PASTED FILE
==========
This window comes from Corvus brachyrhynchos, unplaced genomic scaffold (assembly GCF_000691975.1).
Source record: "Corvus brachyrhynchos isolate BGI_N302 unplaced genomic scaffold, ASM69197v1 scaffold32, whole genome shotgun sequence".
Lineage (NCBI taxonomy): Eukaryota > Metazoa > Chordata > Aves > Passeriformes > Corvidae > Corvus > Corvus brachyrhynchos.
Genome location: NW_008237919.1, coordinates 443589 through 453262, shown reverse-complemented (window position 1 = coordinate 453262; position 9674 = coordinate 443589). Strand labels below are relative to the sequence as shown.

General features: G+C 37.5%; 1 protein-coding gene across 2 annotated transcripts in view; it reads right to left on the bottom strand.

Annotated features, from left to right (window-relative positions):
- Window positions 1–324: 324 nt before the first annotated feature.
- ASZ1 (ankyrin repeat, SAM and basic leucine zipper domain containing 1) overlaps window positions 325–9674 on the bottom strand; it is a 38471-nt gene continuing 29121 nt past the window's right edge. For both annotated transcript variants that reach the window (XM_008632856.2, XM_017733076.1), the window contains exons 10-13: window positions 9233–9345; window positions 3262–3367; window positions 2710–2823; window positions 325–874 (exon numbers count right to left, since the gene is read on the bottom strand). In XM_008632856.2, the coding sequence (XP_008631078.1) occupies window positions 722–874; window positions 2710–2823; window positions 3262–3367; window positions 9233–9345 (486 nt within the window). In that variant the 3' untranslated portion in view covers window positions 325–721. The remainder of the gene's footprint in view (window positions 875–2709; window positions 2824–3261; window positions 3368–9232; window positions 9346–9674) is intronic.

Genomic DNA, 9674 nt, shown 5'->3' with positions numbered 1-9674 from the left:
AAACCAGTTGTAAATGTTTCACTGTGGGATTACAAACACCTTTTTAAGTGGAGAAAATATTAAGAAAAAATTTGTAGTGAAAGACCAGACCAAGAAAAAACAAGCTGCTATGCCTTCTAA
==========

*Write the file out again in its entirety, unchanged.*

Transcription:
This window comes from Corvus brachyrhynchos, unplaced genomic scaffold (assembly GCF_000691975.1).
Source record: "Corvus brachyrhynchos isolate BGI_N302 unplaced genomic scaffold, ASM69197v1 scaffold32, whole genome shotgun sequence".
Lineage (NCBI taxonomy): Eukaryota > Metazoa > Chordata > Aves > Passeriformes > Corvidae > Corvus > Corvus brachyrhynchos.
Genome location: NW_008237919.1, coordinates 443589 through 453262, shown reverse-complemented (window position 1 = coordinate 453262; position 9674 = coordinate 443589). Strand labels below are relative to the sequence as shown.

General features: G+C 37.5%; 1 protein-coding gene across 2 annotated transcripts in view; it reads right to left on the bottom strand.

Annotated features, from left to right (window-relative positions):
- Window positions 1–324: 324 nt before the first annotated feature.
- ASZ1 (ankyrin repeat, SAM and basic leucine zipper domain containing 1) overlaps window positions 325–9674 on the bottom strand; it is a 38471-nt gene continuing 29121 nt past the window's right edge. For both annotated transcript variants that reach the window (XM_008632856.2, XM_017733076.1), the window contains exons 10-13: window positions 9233–9345; window positions 3262–3367; window positions 2710–2823; window positions 325–874 (exon numbers count right to left, since the gene is read on the bottom strand). In XM_008632856.2, the coding sequence (XP_008631078.1) occupies window positions 722–874; window positions 2710–2823; window positions 3262–3367; window positions 9233–9345 (486 nt within the window). In that variant the 3' untranslated portion in view covers window positions 325–721. The remainder of the gene's footprint in view (window positions 875–2709; window positions 2824–3261; window positions 3368–9232; window positions 9346–9674) is intronic.

Genomic DNA, 9674 nt, shown 5'->3' with positions numbered 1-9674 from the left:
AAACCAGTTGTAAATGTTTCACTGTGGGATTACAAACACCTTTTTAAGTGGAGAAAATATTAAGAAAAAATTTGTAGTGAAAGACCAGACCAAGAAAAAACAAGCTGCTATGCCTTCTAA